He had a strong will and could accomplish anything that he set his mind to, including learning to speak Japanese and perform martial arts skillfully, all on his own.  Mike had a love for Japanese culture and he could have lived off of green tea and sushi.  His knowledge and skills were gladly shared with those who wished to learn.  Mike had a love for nature and enjoyed all kinds of outdoor activities, including skiing, hunting, fishing and hiking.  His imagination was endless and he created stories and drawings that reveal a talent far beyond his tender youth.  

 

Mike was so much to so many people; a loving son, a dependable big brother, a doting little brother, a respectful grandson, a loyal friend and a devoted husband. He loved his dog, Zaar, who was a companion and loyal friend to him.  Mike was sensitive, and hurt so easily and so deeply, yet he was too strong willed to ever let it show outwardly.  Only through his writing, can we glimpse the love that he embraced or the pain that he felt.   When he loved, he loved with all of his being.  Mike was fun loving and enjoyed spending time with those that were important in his life.  He had beautiful curls and the most wonderful smile that could light up my heart whenever I saw it.  Mike turned 19 three weeks ago.  He had a whole life ahead of him.  He was much too young to be called home to God.

 

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Write What You Know

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As an emerging writer, I hear that advice a lot. I think we all do. But what does it really mean? Before a writer can write about a subject or topic, she must experience it. Which is not to say that it isn’t possible to research a subject and then write about it as if you’re an expert, or at least know what you’re talking about, but it is saying that when you experience something, you must own the emotional aspects associated with it, and that will come through in your writing.

Now you know why I am not a travel writer. I wish I were, but I don’t travel often. Travel writers get paid big bucks. No, I’m a prime example of a starving artist. I work menial labor jobs to scratch out a living, and seek out cheap entertainment. But I do write what I know.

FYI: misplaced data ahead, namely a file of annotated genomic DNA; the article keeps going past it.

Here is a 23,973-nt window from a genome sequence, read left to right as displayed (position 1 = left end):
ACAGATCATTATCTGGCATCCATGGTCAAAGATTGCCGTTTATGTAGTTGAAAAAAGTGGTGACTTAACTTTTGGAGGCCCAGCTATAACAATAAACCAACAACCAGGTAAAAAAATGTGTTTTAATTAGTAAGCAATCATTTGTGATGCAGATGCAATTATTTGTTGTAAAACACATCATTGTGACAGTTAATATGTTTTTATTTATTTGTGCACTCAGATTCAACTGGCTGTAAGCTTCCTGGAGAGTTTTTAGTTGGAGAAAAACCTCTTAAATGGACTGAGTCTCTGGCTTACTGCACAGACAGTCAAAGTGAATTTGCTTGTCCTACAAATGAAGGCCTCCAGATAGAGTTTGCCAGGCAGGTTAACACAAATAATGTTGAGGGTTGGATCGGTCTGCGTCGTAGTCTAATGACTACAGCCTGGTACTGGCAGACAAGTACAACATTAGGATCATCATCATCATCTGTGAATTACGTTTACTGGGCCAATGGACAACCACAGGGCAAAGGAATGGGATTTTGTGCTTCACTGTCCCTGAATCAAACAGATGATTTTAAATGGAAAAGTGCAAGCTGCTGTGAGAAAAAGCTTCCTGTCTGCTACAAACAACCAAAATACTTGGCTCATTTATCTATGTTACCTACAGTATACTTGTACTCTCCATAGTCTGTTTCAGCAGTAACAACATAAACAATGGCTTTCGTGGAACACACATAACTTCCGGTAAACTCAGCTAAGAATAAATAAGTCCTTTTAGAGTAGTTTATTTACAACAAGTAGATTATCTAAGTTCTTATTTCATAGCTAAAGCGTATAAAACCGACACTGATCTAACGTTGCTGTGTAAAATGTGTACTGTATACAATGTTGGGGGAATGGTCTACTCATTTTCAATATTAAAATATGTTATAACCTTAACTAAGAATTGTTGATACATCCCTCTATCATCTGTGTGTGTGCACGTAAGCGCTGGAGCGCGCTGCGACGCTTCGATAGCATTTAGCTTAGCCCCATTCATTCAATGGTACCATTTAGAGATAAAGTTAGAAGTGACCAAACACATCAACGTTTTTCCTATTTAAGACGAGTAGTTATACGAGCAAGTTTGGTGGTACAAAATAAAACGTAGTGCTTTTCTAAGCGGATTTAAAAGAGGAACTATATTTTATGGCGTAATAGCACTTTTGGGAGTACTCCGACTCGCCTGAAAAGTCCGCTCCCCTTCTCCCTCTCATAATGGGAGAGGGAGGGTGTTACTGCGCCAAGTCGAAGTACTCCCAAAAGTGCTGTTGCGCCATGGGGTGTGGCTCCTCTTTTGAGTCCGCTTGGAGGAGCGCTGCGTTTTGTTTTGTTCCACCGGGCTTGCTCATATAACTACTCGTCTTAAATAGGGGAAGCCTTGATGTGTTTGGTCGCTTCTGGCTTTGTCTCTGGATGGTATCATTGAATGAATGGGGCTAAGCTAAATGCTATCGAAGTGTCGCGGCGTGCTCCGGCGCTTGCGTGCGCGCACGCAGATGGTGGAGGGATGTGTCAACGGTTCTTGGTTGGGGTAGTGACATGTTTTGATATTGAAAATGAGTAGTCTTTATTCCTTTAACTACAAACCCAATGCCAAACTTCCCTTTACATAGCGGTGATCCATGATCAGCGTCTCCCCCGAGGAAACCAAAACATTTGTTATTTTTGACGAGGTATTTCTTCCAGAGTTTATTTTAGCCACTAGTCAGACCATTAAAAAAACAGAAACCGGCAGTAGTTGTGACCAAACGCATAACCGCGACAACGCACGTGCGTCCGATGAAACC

When I started out freelancing, I knew one thing. I loved to write, and I wanted to find a way to make a living at it. When I filled out the application for Examiner.com, I had to pick a category to write on. I chose writing, and as the Southern Colorado Literature Examiner, I covered writing events in southern Colorado and wrote author profiles and book reviews for Colorado authors. I served in this capacity for six years, not because I was getting rich off it, but because I loved what I was doing. I met many Colorado authors, most of whom I’m still in contact with, I got free ARC copies of books for review and I occasionally was able to attend some great writing events, such as the 2013 Pike’s Peak Writers’ Conference, 2012 Writing the Rockies Conference and Performance Poetry Readings, with wonderful poets such as word woman, Rosemerry Wahtola Trommer. The money was never an issue for me, (I maybe made a whole $20 during the whole six years I wrote for Examiner), but the perks were great. It may have actually played a role in my acceptance to Western State Colorado University as a graduate student in their low-residency Creative Writing program, since I had interviewed and written a three part profile on the then director of their poetry concentration, David J. Rothman. But I digress.

When I applied to write for Demand Media writing How-to articles, they didn’t have a lot of call for articles to do with writing, so I had to think. What else did I know? I started out with simple things like How to Put a Chain Back on a Huffy 10-speed Bicycle. I’ve always been an avid gardener, since I helped my grandfather plant petunias when I was a little girl, so I ended up writing a lot of gardening How-tos, like How to Grow Vegetables in a Bathtub. The topics I wasn’t as familiar with required a minimal amount of research, like The Best Potting Soils for a Vegetable Garden and I had references at hand to look up anything I needed. At $8 per article, the research had to be minimal. If I spent too much time researching, the time spent wouldn’t prove to be profitable.